September 23, 2019
Educating the urban engineers of the future
The Turkstra Chair in Urban Engineering is preparing tomorrow’s municipal leaders.
The Turkstra Chair in Urban Engineering is preparing tomorrow’s municipal leaders.By Megan Vander Woude Office of Advancement
Created by donor Carl Turkstra, the position will help align civil engineering programs with the world’s need for municipal leaders.
Today, more than half the world’s population lives in cities, and that number is only increasing. Tomorrow’s urban centres will face rapid population growth and increasingly complex challenges. The Turkstra Chair in Urban Engineering was created to prepare students for the difficult issues that our future cities will face. The newly-appointed Chair, Nadine Ibrahim, took the position in January 2019. Through unique coursework and extracurriculars, she’s introducing new educational attitudes that will help students learn from a network of faculty, industry professionals and global experts.
“My vision is to make Waterloo a hub where urban experts come together,” she says. “Our future cities need urban engineers who collaborate with others in the face of ground-breaking, complex challenges.”
Nadine has already implemented a number of student opportunities – discussion groups, industry seminars, and collaborative design challenges – and plans to create more in the future.
“Cities have many different components that come together to make a whole,” says Nadine. “They are inherently interdisciplinary, and they are getting more complex. The future won’t just require engineers, it will require engineers collaborating with others in the face of a challenge.”
Communication, collaboration and leadership will be key skills for tomorrow's urban engineers. To build these skills, Nadine is creating peer-to-peer learning opportunities, where students can share their knowledge and work together. One of these programs is a weekly discussion group, where students explore cities from around the world. Every week, the group learns about the urban world, one city at a time.
“I call it City Circle because we sit in a circle to discuss together,” says Nadine, who was inspired by Indigneous learning circles. “This is not a lecture. We sit in a circle so there is no teacher at the front of the room; I’m just a facilitator, encouraging them to learn from one another.”
NADINE IBRAHIM, Turkstra Chair in Urban Engineering
The future won't just require engineers, it will require engineers collaborating with others in the face of a challenge.
Luckily, Nadine isn’t new to this style of teaching. She previously created an online course and piloted a global classroom, where students learned about infrastructure and urban issues from each other. She also worked with global students in an online course about environmental entrepreneurship and social innovation, in collaboration with a not-for-profit organization.
“It was a global classroom, so students from Toronto took the course with students from three African universities,” she explains. “The learning was not just instructor to students, but also valuable learning between students. Through a discussion forum, they taught each other about their own locations.”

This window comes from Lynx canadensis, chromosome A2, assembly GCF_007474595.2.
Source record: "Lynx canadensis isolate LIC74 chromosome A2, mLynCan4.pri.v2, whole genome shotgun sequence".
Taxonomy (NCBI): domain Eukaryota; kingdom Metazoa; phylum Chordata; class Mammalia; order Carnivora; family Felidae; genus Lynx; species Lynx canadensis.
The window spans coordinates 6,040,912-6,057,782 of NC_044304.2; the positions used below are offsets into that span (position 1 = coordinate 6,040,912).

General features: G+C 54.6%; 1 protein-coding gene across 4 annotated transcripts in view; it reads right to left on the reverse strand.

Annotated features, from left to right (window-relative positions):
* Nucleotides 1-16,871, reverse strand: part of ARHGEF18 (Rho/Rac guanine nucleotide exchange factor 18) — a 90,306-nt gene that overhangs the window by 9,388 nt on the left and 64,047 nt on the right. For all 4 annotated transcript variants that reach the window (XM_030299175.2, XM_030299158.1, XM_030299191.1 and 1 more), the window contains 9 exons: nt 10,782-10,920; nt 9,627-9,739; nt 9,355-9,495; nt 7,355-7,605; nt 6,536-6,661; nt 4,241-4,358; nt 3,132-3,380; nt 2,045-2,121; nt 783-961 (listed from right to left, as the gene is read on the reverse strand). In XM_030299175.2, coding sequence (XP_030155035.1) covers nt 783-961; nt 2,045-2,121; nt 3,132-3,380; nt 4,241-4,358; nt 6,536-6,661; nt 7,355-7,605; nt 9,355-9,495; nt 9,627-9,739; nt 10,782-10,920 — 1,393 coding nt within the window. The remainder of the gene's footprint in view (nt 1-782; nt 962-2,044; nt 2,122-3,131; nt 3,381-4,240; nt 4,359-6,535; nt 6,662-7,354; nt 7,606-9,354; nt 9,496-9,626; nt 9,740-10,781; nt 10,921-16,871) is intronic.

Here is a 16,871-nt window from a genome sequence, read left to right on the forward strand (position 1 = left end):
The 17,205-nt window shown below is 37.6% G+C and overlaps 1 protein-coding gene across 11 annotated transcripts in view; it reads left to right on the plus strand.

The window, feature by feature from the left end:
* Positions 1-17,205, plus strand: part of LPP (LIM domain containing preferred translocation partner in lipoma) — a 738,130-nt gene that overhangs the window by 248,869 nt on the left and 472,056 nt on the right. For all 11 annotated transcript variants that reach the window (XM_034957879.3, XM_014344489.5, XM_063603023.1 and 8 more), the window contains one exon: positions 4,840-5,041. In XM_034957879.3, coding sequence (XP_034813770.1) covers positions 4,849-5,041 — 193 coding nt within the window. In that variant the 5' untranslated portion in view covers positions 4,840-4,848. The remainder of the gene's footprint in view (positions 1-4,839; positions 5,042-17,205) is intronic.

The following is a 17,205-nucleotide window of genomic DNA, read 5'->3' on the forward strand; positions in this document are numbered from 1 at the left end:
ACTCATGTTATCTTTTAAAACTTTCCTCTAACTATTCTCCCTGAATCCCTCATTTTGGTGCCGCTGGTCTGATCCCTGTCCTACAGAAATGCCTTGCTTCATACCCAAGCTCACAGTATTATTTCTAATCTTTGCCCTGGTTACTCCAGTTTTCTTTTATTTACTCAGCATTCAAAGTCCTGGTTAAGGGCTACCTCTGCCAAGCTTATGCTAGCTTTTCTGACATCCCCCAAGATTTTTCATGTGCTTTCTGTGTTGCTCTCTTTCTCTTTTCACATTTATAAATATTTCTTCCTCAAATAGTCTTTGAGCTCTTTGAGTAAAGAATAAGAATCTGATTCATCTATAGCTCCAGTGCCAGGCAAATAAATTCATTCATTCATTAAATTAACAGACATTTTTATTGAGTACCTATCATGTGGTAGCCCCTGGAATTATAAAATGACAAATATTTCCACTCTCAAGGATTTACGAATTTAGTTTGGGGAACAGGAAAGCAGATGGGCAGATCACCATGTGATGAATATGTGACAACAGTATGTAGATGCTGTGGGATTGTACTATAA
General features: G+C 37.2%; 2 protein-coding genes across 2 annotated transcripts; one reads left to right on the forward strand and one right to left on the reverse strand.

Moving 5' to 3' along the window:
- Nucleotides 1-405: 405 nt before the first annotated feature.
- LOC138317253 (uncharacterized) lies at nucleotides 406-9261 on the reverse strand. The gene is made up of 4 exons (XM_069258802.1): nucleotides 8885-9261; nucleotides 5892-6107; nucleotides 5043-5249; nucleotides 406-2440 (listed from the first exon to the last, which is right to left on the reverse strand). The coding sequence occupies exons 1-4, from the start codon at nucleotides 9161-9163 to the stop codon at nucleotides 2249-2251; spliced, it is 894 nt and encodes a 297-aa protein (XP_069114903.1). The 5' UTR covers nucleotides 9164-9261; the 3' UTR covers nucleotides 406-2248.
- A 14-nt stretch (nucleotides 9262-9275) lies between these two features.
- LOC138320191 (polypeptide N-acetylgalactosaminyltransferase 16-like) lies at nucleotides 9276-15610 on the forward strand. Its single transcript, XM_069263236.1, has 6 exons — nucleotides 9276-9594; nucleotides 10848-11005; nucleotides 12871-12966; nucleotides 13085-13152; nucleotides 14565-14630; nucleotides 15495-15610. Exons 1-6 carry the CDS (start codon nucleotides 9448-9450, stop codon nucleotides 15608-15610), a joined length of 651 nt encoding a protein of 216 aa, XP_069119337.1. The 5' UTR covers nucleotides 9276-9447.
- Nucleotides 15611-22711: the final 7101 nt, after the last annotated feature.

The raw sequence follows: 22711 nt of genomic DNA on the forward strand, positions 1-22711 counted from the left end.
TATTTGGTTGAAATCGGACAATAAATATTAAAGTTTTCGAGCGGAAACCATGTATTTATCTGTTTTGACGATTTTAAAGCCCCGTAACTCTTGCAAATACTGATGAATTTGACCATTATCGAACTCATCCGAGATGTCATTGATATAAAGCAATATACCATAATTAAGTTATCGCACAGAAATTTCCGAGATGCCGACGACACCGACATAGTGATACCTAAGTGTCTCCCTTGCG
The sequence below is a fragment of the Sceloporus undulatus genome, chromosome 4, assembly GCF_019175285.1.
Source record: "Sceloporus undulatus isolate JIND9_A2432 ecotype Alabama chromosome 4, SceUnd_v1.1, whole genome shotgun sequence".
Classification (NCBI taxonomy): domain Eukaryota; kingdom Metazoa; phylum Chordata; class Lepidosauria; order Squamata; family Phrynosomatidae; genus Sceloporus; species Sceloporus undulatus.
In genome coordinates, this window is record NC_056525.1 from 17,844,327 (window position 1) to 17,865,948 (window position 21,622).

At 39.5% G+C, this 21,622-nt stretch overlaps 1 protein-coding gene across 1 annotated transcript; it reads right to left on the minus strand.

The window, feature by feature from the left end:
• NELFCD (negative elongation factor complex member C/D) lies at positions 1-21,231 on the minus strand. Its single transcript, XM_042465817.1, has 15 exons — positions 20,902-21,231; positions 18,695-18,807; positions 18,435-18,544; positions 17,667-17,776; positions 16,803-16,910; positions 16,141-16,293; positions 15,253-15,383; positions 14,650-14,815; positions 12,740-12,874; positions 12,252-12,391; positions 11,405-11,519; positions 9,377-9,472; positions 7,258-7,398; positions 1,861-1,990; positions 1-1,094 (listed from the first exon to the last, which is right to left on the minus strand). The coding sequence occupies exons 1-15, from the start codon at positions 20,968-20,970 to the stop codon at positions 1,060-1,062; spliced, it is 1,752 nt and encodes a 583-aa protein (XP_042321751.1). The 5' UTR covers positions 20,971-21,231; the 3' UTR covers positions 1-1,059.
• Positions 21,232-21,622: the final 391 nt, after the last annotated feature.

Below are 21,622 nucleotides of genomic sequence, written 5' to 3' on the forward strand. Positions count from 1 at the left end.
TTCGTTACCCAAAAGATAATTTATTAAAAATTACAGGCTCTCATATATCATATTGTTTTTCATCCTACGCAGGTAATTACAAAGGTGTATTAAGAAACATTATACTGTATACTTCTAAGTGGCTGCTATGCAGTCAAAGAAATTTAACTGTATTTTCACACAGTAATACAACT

She plans to offer similar opportunities to Waterloo students.
Waterloo’s co-op program provides a solid foundation for students’ learning, helping them understand and apply the knowledge they gain in class. The real-world experience is critical preparation, and Nadine plans to increase students’ exposure to industry practices.
“There’s so much value in bringing today’s knowledge from cities into their course material, by way of case studies or showcasing real-world projects,” she says.
By bringing municipal leaders – like city managers, planners and infrastructure service providers – into the classroom, students will gain industry knowledge during both co-op and study terms.
If I’m successful, more students will want to work in the cities that need them. They’ll see great opportunity in municipal work, and they’ll be inspired to create exciting careers.
To start, Nadine began a weekly lecture series, where students could meet and hear from industry professionals first-hand. In these lectures, students can learn about real-world challenges, practices and solutions. They also get the tremendous opportunity to make personal connections with potential employers and co-workers.
She’s also helping students put their knowledge into practice, with urban design days scheduled for winter 2020. The events are two-day experiences where students must collaborate to design an entire urban region. Open to students studying civil engineering, environmental engineering and planning, the events are built to be interdisciplinary and challenge students’ ability to communicate.
“Students will build their own neighbourhoods in small groups,” says Nadine. “In the next phase of the challenge, the small groups will assemble all their neighbourhoods together to create a connected urban region.”
By exposing students to difficult, real-world challenges, Nadine hopes to show students just how exciting urban engineering can be.
“The world of cities is always changing,” she explains. “If I’m successful, more students will want to work in the cities that need them. They’ll see great opportunity in municipal work, and they’ll be inspired to create exciting careers.”